Federal appeals panel sides with inmate in dispute over peanut butter and religion

Thursday, July 13, 2000

The Arkansas Department of Corrections violated the free-exercise rights of an inmate by refusing to honor his request for peanut butter and bread in his cell on his Sabbath, a federal appeals court has ruled.

Inmate Kelvin Ray Love proclaims himself to be an adherent to the “Hebrew religion,” though he does not yet consider himself Jewish. Love bases his religious beliefs on his own study of the Old Testament, which he believes requires him not to eat food prepared by others on the Sabbath “nor have others serve him through their work on the Sabbath.”

For this religious reason, Love requested that prison officials provide him with peanut butter and bread on Saturday that he could eat on Sunday — his Sabbath day.

The Arkansas Department of Corrections refused, saying that it did not have to provide him with food from the prison kitchen for his Sabbath meals. The department claimed that doing so would compromise its concerns about cell cleanliness and contraband rules.

Love sued in federal court, contending that the refusal to provide him with food violated his rights to freely exercise his religious beliefs.

In 1999, a federal district court judge ruled in favor of Love. The Department of Corrections appealed to the 8th U.S. Circuit Court of Appeals.

On July 5, a three-judge panel of the 8th Circuit sided with Love in Love v. Reed.

The department of corrections first argued that Love was entitled to no First Amendment protection because his beliefs do not constitute a religion.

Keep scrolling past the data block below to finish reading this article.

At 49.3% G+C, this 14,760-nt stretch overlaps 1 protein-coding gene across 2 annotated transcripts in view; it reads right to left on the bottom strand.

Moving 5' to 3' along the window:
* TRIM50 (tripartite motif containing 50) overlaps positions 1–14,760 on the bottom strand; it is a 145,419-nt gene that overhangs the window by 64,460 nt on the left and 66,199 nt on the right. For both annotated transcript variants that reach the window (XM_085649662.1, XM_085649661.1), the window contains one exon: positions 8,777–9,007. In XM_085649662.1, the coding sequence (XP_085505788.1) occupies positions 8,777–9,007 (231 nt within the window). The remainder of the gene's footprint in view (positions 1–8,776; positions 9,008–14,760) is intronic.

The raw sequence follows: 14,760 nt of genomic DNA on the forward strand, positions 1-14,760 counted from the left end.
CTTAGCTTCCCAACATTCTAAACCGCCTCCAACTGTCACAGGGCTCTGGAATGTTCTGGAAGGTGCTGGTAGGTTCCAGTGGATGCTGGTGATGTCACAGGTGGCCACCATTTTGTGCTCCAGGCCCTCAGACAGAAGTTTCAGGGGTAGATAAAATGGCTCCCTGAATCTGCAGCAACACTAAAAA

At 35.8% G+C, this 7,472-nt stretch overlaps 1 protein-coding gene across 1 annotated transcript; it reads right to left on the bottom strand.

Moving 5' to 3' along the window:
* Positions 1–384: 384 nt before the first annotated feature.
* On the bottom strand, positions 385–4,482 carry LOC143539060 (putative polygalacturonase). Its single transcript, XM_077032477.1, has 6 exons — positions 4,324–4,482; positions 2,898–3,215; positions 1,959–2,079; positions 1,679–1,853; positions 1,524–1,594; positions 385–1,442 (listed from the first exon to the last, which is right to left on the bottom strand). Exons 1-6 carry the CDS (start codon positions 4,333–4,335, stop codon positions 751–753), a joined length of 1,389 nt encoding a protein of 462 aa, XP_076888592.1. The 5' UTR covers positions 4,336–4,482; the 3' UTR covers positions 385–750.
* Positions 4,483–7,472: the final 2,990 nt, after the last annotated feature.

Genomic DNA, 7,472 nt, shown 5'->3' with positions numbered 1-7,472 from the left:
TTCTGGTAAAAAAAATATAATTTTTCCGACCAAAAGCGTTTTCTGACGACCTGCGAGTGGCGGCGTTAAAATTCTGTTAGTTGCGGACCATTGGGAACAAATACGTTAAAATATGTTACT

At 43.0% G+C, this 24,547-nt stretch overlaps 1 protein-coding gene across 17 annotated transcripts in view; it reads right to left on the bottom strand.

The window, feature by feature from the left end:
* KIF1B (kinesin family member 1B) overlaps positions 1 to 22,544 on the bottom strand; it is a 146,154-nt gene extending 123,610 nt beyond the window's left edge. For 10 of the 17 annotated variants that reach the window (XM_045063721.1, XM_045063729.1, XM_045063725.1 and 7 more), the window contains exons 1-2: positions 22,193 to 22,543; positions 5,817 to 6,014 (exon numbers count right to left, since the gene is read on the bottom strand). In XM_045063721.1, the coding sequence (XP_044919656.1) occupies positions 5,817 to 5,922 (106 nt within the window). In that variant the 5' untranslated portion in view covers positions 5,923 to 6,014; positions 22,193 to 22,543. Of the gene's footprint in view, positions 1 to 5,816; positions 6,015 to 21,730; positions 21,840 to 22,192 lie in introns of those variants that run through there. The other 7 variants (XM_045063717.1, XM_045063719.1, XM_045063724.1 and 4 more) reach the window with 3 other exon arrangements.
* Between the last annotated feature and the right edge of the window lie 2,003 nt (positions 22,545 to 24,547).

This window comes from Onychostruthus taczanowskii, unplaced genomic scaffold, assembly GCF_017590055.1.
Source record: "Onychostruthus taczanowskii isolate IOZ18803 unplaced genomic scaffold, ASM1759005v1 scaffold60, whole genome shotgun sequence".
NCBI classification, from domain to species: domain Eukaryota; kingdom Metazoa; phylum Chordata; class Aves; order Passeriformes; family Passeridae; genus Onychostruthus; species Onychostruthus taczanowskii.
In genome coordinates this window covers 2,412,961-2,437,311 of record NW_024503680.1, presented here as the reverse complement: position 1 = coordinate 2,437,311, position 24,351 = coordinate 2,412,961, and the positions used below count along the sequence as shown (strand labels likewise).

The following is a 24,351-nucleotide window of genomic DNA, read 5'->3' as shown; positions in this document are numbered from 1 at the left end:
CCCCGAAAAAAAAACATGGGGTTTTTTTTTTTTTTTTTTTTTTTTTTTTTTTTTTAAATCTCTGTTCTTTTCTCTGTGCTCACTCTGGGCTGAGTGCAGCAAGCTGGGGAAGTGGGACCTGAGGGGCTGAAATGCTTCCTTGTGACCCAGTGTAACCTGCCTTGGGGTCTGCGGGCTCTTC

The panel cited a 1981 3rd Circuit decision, Africa v. Commonwealth of Pennsylvania, to determine whether an individual's beliefs constituted a religion. The three factors listed in Africa were:

Whether the individual's beliefs address “fundamental and ultimate questions having to do with deep and imponderable matters.”

Whether the person's beliefs constitute a “belief-system as opposed to an isolated teaching.”

Whether the individual's beliefs “can be recognized by the presence of certain formal and external signs.”

As to the first factor, the panel noted that Love relied on his own interpretations of the text of the Old Testament, which is central to the study of both Christianity and Judaism.

Calling into question Love's beliefs because he relied on the Old Testament, the panel wrote, “would be to call into question the 'religiousness' of two of the most prominent religions in the country.”

As to the second factor, the court wrote: “It is not the place of the courts to deny a man the right to his religion simply because he is still struggling to assimilate the full scope of its doctrine.”

The Arkansas Department of Corrections argued that Love failed to demonstrate that his beliefs included “formal services, ceremonial functions, the existence of clergy … and other similar manifestations associated with the traditional religions.”

However, the appeals court panel noted that “Love does strictly observe a weekly 'holiday' by keeping the Sabbath holy, and he has indicated that he would engage in other ceremonial behavior (such as ritual cleansing) if the strictures of prison life did not prevent it.”